This is a book to curl up with and be transported to other places and other times. The intimate tone gives the reader the feeling of listening to the melodious lilt of a magical weaver of tales. The rich prose is filled with images that will stay with you long after the last page. In Tarab, Cleves has shown himself to be a writer of great talent in prose as well as in song. More tales will surely follow.
Laurel Cohn, Byron Echo 8 July 2008.
We live in an age of faux travel writing. The great adventurers of the past – Wilfred Thesiger, Sir Richard Burton, Eric Newby – have been replaced by clowns who devise shallow rationales and write lame comedies that pass for travel stories. This thought occurred to me as I read this remarkable book by Carl Cleves. Here is the story of a young Flemish man who turned his back on the security of an affluent middle-class European life and headed off with a young wife and nothing more complex than a desire to experience the richness of the world. By any measure, Cleves deserves to be mentioned in the same breath as Thesiger, Burton and Newby. He is an astute observer (his succinct explanation of the historic forces at play in Darfur and Sudan is exemplary), a passionate participant and a man prepared to undertake interesting, but never crazy, experiences. His wanderings started almost as an accident. He had accepted a scholarship to study law at Witwatersrand University. On arrival in South Africa he realised he had made the wrong choice. Fortuitously, he changed to musicology, studied African music and headed north with his guitar to experience the music of the continent in all its diversity. Along the way he deals with deep apartheid-era racism, the harshness of the virtually lawless military forces, smuggling bush babies across borders, almost signs on with a rabid racist who wants to sail across the Indian Ocean and all the time recounts his unique experiences in language so vivid you feel you are travelling with him. Eventually, Cleves arrives in Australia, forms the world music outfit The Hottentots and, after some time in Sydney, heads for Byron Bay. Cleves is a rarity. He is a true traveller in an age of holidaymakers and gawpers. He heads out to experience the world and reminds his readers that true travel is about sinking deeply into cultures and allowing unique experiences to change your life. The result is a journey that enriches Cleves and the reader.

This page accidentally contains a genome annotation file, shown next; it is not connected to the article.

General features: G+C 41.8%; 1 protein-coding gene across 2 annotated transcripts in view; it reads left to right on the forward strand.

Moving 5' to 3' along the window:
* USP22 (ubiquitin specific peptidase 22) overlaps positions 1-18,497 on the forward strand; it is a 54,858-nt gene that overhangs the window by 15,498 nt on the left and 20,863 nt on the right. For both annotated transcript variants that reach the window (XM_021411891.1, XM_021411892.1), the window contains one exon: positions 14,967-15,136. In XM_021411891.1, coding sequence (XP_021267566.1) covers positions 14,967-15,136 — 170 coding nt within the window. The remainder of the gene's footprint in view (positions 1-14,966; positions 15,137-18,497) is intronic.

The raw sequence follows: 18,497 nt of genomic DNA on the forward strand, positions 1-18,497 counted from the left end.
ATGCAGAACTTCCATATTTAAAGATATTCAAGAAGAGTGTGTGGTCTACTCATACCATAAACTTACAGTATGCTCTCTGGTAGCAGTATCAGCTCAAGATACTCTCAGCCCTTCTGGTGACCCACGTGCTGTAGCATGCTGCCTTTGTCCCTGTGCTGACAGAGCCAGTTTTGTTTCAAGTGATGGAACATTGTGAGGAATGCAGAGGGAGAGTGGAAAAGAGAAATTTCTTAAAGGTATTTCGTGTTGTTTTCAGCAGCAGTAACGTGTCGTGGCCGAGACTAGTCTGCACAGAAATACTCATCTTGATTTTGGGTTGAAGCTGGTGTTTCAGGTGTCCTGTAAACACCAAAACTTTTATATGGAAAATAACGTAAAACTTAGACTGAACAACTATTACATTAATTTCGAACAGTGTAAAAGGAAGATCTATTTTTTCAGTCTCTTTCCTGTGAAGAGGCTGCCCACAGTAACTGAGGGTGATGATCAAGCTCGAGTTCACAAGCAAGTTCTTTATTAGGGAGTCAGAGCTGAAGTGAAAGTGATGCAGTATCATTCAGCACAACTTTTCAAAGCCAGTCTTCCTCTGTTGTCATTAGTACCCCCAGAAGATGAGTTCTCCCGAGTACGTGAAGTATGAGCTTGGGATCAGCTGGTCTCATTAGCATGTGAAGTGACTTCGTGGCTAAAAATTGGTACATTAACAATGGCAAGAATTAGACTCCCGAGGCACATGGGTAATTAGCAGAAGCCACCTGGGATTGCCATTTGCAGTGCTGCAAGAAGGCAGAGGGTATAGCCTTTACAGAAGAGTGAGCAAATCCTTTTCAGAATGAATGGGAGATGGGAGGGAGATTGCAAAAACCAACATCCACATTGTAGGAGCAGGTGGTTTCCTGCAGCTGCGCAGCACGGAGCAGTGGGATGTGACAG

Bruce Elder, Sydney Morning Herald and The Age Saturday 2 August 2008.
…Cleve’s memoir is at its most enjoyable when the sheer adventure of his experiences, from the hair raising, sublime and serendipitous takes hold. Belgian born Cleves has done what many travelers only dream of, spent years on the road sharing his love of (arguably) the world’s only common language– music. Romantic love is won and lost along the way but it is Cleves’ passion for music that encourages people to open their hearts and homes to him across the globe.
– Extract of Review by Sally Keighery, Readings Monthly 2008
His lyrical, insightful descriptions of places and people make luscious reading. 4 Stars
Jennifer Somerville, Good Reading Magazine, March 2014